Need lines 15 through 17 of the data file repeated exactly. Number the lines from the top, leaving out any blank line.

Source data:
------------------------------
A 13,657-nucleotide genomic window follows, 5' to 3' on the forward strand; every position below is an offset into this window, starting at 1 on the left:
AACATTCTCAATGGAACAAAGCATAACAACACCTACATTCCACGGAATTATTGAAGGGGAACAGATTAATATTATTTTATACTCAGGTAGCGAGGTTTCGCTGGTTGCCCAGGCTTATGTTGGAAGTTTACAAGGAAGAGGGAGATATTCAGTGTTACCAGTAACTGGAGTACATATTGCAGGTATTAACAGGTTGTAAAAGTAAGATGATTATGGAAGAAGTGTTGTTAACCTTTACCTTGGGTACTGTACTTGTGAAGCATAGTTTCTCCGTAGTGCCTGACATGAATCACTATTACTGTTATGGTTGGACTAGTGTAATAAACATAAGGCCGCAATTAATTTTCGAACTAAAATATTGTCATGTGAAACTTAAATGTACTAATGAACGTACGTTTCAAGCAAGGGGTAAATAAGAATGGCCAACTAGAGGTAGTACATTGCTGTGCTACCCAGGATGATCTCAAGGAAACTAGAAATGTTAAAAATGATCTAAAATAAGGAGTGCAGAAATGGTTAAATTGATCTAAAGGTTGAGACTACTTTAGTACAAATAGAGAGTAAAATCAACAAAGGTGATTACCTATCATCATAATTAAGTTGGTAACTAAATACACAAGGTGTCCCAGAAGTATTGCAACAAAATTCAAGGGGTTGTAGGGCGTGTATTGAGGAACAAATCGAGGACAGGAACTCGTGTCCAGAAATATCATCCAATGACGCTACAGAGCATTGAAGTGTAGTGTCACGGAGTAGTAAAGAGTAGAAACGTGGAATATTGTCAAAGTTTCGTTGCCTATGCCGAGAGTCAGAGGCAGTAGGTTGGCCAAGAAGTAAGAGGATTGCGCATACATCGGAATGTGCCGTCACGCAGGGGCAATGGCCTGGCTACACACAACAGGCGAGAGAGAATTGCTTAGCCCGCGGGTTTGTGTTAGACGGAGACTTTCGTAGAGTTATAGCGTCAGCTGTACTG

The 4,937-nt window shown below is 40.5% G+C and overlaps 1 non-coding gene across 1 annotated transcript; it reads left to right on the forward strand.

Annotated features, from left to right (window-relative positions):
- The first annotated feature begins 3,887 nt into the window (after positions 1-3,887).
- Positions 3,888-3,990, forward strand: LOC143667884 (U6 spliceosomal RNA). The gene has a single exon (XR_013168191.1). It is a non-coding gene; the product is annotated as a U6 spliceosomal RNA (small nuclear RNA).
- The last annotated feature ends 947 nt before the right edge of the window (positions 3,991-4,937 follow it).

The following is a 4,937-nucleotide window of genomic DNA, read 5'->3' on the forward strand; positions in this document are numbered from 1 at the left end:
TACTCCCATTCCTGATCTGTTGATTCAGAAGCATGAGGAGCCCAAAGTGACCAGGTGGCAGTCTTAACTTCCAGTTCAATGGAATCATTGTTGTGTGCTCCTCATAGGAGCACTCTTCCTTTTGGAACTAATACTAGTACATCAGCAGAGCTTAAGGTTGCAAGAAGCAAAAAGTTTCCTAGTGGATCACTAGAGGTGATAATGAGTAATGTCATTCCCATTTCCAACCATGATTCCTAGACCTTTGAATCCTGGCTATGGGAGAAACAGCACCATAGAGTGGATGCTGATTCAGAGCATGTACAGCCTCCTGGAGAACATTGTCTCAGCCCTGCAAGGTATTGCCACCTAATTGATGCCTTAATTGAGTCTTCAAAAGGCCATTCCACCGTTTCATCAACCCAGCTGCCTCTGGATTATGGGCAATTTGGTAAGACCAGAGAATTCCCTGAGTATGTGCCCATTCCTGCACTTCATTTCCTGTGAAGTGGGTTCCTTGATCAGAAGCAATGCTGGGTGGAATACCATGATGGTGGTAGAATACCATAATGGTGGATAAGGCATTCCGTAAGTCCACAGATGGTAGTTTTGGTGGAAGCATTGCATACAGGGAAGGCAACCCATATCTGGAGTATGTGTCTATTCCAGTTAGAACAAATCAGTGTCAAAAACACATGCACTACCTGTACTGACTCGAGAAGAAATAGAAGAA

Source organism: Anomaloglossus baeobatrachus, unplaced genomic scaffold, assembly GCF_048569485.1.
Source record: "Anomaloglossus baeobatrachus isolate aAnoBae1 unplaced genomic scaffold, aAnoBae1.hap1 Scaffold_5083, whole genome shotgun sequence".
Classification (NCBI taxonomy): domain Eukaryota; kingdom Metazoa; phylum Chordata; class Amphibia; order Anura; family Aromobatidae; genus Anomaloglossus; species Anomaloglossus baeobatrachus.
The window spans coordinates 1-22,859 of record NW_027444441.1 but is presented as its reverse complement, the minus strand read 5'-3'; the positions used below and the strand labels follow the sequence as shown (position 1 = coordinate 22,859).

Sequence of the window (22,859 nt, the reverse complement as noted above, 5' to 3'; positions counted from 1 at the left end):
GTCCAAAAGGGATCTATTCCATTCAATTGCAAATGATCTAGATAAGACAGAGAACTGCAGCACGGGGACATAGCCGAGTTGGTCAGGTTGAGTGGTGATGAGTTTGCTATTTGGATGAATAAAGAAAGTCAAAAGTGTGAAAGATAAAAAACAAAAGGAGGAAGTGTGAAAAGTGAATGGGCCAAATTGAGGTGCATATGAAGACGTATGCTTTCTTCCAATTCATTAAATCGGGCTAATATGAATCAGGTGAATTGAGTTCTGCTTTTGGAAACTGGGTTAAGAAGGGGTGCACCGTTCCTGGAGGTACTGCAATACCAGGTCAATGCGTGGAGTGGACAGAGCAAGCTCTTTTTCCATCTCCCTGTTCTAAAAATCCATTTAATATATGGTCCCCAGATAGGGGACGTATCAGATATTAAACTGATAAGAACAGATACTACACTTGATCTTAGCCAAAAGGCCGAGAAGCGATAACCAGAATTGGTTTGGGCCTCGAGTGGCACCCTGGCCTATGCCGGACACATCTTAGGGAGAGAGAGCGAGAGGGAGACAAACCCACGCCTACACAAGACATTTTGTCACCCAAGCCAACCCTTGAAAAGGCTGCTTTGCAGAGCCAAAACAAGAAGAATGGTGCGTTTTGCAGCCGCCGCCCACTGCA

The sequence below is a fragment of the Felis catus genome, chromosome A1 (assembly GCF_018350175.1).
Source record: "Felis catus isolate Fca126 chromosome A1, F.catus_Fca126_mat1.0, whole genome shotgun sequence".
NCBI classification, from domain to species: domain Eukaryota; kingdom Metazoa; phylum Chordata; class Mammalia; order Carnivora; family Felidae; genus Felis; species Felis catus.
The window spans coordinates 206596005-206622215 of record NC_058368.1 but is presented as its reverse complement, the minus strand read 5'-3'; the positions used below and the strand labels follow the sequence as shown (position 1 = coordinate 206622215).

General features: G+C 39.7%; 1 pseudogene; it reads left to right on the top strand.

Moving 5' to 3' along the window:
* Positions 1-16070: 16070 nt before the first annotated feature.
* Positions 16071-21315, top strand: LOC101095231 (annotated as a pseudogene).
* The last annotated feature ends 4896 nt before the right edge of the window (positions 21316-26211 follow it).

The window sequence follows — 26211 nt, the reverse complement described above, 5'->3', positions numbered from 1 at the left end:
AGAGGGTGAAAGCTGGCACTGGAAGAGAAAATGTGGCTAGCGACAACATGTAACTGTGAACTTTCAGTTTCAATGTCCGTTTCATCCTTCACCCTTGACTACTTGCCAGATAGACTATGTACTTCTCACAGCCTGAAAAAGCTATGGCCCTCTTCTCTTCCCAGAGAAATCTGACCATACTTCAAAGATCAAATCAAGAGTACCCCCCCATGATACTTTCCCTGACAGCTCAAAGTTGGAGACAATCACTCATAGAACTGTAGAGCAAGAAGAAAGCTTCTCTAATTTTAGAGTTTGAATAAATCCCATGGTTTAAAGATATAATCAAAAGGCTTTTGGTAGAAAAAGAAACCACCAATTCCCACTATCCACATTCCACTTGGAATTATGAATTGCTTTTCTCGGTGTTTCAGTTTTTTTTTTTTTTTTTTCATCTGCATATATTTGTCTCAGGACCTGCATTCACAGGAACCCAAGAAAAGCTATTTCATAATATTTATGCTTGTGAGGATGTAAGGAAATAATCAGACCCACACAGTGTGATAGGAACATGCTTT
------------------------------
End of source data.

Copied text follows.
GTCCAAAAGGGATCTATTCCATTCAATTGCAAATGATCTAGATAAGACAGAGAACTGCAGCACGGGGACATAGCCGAGTTGGTCAGGTTGAGTGGTGATGAGTTTGCTATTTGGATGAATAAAGAAAGTCAAAAGTGTGAAAGATAAAAAACAAAAGGAGGAAGTGTGAAAAGTGAATGGGCCAAATTGAGGTGCATATGAAGACGTATGCTTTCTTCCAATTCATTAAATCGGGCTAATATGAATCAGGTGAATTGAGTTCTGCTTTTGGAAACTGGGTTAAGAAGGGGTGCACCGTTCCTGGAGGTACTGCAATACCAGGTCAATGCGTGGAGTGGACAGAGCAAGCTCTTTTTCCATCTCCCTGTTCTAAAAATCCATTTAATATATGGTCCCCAGATAGGGGACGTATCAGATATTAAACTGATAAGAACAGATACTACACTTGATCTTAGCCAAAAGGCCGAGAAGCGATAACCAGAATTGGTTTGGGCCTCGAGTGGCACCCTGGCCTATGCCGGACACATCTTAGGGAGAGAGAGCGAGAGGGAGACAAACCCACGCCTACACAAGACATTTTGTCACCCAAGCCAACCCTTGAAAAGGCTGCTTTGCAGAGCCAAAACAAGAAGAATGGTGCGTTTTGCAGCCGCCGCCCACTGCA

The sequence below is a fragment of the Felis catus genome, chromosome A1 (assembly GCF_018350175.1).
Source record: "Felis catus isolate Fca126 chromosome A1, F.catus_Fca126_mat1.0, whole genome shotgun sequence".